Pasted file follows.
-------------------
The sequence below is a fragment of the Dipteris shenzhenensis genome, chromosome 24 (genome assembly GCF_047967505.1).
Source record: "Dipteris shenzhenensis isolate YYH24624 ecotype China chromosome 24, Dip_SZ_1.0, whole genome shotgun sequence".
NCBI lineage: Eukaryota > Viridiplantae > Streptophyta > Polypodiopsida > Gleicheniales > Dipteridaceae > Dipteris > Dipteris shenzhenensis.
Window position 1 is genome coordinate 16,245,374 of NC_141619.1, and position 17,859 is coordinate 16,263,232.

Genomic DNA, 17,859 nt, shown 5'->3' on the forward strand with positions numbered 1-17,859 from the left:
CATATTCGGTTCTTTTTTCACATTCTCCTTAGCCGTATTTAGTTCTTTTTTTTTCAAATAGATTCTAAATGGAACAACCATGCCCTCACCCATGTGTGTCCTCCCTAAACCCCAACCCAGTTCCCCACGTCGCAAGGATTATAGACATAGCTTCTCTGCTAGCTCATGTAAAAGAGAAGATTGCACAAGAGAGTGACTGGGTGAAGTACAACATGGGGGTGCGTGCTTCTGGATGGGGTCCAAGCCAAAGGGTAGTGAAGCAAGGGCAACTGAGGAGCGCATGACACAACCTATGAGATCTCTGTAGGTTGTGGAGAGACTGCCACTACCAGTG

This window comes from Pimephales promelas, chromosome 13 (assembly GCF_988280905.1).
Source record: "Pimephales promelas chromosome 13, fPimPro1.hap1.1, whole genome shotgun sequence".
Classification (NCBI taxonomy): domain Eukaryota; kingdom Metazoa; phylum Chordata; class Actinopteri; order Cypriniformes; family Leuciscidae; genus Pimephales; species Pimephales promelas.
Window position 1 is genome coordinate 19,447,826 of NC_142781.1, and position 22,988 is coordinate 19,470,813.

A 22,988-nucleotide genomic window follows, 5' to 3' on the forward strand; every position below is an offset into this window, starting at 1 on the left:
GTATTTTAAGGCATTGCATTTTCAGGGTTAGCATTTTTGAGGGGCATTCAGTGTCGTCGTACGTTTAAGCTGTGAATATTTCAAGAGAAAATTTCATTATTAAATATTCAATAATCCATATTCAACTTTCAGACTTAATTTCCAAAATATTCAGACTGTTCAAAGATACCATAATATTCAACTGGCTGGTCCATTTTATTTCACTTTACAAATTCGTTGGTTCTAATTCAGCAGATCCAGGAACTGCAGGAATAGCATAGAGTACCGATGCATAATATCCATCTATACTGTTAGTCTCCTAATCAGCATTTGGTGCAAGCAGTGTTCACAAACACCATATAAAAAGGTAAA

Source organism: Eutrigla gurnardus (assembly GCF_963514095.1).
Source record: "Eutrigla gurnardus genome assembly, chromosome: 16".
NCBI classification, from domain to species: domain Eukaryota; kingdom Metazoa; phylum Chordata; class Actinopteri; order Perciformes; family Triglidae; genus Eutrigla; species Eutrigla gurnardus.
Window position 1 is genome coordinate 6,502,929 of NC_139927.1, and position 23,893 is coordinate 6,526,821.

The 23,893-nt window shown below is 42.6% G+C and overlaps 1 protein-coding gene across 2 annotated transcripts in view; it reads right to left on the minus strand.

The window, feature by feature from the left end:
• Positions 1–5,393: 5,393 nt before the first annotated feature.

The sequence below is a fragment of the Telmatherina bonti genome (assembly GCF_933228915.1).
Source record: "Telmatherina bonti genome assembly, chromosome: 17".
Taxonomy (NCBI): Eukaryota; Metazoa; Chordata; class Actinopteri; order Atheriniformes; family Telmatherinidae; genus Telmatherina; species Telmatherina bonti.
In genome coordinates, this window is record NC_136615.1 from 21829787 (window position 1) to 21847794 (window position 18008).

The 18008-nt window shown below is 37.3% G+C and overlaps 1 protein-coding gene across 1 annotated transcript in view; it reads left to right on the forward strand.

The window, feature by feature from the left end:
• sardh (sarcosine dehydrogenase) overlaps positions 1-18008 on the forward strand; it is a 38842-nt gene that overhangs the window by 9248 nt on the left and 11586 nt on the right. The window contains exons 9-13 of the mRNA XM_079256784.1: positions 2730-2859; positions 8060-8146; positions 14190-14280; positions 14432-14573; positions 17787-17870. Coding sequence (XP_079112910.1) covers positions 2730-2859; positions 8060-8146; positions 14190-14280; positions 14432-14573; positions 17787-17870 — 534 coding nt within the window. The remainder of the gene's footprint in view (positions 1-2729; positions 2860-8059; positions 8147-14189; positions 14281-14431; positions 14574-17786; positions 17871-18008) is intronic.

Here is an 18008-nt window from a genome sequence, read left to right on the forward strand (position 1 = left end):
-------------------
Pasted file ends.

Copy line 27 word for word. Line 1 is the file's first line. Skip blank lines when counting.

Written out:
Here is an 18008-nt window from a genome sequence, read left to right on the forward strand (position 1 = left end):